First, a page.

ACT is in the process of selecting pilot projects on the prioritised activities. These include an advanced early warning system that can reduce the risk of death, injury, property loss and damage. The current warning system provides basic information on temperature, sunrise and sunset. A more sophisticated system that gives actionable weather intelligence and stimulates those at risk to act would build tourist confidence. Another important recommendation is making climate investments part of a business approach to corporate social responsibility, which would contribute to sustainable development by delivering economic, social and environmental benefits for all stakeholders.

A climate action platform is also being conceptualised, whereby all private sector instructions can come together to address issues relating to tourism and climate change. There could be exchange of ideas, best practices and experiences. This platform could also raise financial resources as and when required. Climate-proofing the National Tourism Strategic Plan will guide government, local communities and the tourism industry and its professionals, as well as visitors, on matters related to responsible and sustainable tourism.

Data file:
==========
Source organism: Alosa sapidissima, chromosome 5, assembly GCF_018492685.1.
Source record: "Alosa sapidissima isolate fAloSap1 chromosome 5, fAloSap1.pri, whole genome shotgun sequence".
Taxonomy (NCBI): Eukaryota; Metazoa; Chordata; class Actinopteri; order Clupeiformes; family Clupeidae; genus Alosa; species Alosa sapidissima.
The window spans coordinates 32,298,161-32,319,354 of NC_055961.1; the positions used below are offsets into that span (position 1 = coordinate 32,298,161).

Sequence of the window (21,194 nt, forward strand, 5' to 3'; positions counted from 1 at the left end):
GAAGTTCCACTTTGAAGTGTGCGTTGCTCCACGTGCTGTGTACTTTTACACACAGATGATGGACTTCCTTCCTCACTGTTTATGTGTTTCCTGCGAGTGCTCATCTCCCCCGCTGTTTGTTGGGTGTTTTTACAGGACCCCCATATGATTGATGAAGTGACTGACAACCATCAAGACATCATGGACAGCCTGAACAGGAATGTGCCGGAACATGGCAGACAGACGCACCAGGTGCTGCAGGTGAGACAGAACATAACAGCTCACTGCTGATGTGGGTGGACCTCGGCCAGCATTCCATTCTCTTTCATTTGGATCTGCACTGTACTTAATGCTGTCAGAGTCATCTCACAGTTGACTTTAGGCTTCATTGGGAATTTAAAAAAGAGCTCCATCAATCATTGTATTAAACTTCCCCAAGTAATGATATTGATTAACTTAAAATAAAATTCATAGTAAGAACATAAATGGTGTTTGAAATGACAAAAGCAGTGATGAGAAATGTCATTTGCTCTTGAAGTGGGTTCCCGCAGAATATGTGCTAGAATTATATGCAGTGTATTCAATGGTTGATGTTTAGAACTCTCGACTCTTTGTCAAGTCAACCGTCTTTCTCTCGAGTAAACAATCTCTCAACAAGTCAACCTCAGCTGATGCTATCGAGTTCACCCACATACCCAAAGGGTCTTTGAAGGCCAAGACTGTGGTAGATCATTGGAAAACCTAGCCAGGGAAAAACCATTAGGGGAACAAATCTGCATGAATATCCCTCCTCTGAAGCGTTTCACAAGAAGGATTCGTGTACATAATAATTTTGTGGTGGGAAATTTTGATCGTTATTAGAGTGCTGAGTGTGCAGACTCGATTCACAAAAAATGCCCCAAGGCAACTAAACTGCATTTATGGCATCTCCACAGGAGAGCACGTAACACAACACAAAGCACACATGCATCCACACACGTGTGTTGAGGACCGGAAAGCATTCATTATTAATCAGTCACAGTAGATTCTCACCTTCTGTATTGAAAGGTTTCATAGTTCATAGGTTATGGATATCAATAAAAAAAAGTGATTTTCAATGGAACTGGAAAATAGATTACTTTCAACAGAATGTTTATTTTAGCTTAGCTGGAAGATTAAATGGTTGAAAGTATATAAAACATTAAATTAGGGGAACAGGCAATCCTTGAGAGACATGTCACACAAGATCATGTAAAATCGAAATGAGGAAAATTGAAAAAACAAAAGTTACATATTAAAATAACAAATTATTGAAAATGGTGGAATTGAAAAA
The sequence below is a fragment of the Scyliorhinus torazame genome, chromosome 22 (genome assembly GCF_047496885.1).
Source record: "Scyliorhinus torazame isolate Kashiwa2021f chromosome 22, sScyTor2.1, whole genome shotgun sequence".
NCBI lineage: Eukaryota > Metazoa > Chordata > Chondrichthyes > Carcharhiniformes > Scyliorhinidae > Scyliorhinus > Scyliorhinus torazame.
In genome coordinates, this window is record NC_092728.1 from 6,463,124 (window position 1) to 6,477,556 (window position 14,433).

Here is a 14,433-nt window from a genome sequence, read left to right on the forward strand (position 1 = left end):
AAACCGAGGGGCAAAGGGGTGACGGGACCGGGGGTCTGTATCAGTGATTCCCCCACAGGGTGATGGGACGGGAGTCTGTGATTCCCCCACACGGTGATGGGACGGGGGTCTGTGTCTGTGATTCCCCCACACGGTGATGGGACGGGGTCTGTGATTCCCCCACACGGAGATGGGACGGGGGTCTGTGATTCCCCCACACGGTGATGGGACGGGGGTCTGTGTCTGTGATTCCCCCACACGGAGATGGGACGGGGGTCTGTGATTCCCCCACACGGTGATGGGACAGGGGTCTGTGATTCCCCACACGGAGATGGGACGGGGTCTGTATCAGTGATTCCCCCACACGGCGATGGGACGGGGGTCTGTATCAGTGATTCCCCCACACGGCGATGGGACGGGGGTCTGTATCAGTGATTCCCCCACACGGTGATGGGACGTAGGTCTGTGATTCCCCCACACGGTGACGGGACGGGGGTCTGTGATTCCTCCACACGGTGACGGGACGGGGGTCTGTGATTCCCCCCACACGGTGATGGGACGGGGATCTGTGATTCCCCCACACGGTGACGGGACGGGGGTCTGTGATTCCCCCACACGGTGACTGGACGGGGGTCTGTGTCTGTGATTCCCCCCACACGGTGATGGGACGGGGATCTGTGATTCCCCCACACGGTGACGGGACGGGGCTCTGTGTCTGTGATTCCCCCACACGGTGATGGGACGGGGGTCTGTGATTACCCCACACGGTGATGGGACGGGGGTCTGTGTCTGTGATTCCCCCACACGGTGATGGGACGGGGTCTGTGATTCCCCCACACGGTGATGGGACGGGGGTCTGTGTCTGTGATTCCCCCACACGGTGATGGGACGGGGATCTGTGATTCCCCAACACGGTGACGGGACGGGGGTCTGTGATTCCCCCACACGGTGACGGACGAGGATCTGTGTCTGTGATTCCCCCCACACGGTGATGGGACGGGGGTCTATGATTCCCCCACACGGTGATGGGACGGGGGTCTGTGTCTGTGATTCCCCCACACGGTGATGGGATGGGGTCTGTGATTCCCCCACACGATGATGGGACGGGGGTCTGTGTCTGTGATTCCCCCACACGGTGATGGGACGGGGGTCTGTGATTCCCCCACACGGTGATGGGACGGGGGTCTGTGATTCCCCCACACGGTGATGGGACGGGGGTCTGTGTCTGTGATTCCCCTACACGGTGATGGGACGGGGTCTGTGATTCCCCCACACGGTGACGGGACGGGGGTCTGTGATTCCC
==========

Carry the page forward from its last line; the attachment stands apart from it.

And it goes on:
Tourism is vital to Nepal’s growth and development, and the private sector will need to play a leadership role in building resilience, as well as reinventing itself to address the issue as they arise. This will require an enabling environment and an operational roadmap for capacity-building, knowledge exchange and resource allocation. This move towards climate-resilient tourism is an important step in helping Phurba and other community members safeguard their livelihood from climate change and lead a life of dignity.

This article was previously published by ACT in On the Frontiers of Climate ChangeFind out more about ACT's work.